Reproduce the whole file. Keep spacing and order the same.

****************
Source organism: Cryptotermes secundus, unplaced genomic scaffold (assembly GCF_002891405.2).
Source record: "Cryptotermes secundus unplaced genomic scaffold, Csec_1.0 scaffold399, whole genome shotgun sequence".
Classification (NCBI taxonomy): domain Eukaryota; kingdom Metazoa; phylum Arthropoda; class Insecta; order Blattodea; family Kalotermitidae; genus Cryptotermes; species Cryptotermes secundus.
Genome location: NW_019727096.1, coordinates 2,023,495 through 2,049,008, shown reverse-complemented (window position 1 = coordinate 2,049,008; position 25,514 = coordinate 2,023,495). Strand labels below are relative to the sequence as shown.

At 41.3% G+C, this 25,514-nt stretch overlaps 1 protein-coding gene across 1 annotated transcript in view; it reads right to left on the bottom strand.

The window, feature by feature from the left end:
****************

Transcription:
Source organism: Cryptotermes secundus, unplaced genomic scaffold (assembly GCF_002891405.2).
Source record: "Cryptotermes secundus unplaced genomic scaffold, Csec_1.0 scaffold399, whole genome shotgun sequence".
Classification (NCBI taxonomy): domain Eukaryota; kingdom Metazoa; phylum Arthropoda; class Insecta; order Blattodea; family Kalotermitidae; genus Cryptotermes; species Cryptotermes secundus.
Genome location: NW_019727096.1, coordinates 2,023,495 through 2,049,008, shown reverse-complemented (window position 1 = coordinate 2,049,008; position 25,514 = coordinate 2,023,495). Strand labels below are relative to the sequence as shown.

At 41.3% G+C, this 25,514-nt stretch overlaps 1 protein-coding gene across 1 annotated transcript in view; it reads right to left on the bottom strand.

The window, feature by feature from the left end: